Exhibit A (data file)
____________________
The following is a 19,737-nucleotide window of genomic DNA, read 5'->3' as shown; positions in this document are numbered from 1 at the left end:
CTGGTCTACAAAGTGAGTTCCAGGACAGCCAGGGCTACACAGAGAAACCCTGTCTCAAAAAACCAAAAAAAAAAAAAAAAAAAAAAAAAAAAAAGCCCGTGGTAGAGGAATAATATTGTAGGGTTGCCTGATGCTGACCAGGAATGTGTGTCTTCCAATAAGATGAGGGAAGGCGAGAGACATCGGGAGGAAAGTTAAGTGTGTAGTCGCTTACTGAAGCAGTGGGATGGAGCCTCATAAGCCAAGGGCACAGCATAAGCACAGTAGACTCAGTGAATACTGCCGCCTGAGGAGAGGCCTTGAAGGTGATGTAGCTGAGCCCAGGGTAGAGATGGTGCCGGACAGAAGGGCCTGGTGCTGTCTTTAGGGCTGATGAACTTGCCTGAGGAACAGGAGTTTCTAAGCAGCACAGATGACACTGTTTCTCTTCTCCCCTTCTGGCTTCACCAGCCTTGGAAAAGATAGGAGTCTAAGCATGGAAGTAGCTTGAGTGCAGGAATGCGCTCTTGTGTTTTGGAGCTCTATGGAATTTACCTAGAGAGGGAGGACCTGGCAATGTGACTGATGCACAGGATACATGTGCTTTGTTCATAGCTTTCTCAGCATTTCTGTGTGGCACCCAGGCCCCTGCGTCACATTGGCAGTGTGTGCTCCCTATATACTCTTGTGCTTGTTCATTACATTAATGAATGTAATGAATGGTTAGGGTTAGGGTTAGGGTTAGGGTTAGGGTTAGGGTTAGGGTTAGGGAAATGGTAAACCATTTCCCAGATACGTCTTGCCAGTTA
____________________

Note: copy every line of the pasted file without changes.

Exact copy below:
The following is a 19,737-nucleotide window of genomic DNA, read 5'->3' as shown; positions in this document are numbered from 1 at the left end:
CTGGTCTACAAAGTGAGTTCCAGGACAGCCAGGGCTACACAGAGAAACCCTGTCTCAAAAAACCAAAAAAAAAAAAAAAAAAAAAAAAAAAAAAGCCCGTGGTAGAGGAATAATATTGTAGGGTTGCCTGATGCTGACCAGGAATGTGTGTCTTCCAATAAGATGAGGGAAGGCGAGAGACATCGGGAGGAAAGTTAAGTGTGTAGTCGCTTACTGAAGCAGTGGGATGGAGCCTCATAAGCCAAGGGCACAGCATAAGCACAGTAGACTCAGTGAATACTGCCGCCTGAGGAGAGGCCTTGAAGGTGATGTAGCTGAGCCCAGGGTAGAGATGGTGCCGGACAGAAGGGCCTGGTGCTGTCTTTAGGGCTGATGAACTTGCCTGAGGAACAGGAGTTTCTAAGCAGCACAGATGACACTGTTTCTCTTCTCCCCTTCTGGCTTCACCAGCCTTGGAAAAGATAGGAGTCTAAGCATGGAAGTAGCTTGAGTGCAGGAATGCGCTCTTGTGTTTTGGAGCTCTATGGAATTTACCTAGAGAGGGAGGACCTGGCAATGTGACTGATGCACAGGATACATGTGCTTTGTTCATAGCTTTCTCAGCATTTCTGTGTGGCACCCAGGCCCCTGCGTCACATTGGCAGTGTGTGCTCCCTATATACTCTTGTGCTTGTTCATTACATTAATGAATGTAATGAATGGTTAGGGTTAGGGTTAGGGTTAGGGTTAGGGTTAGGGTTAGGGTTAGGGAAATGGTAAACCATTTCCCAGATACGTCTTGCCAGTTA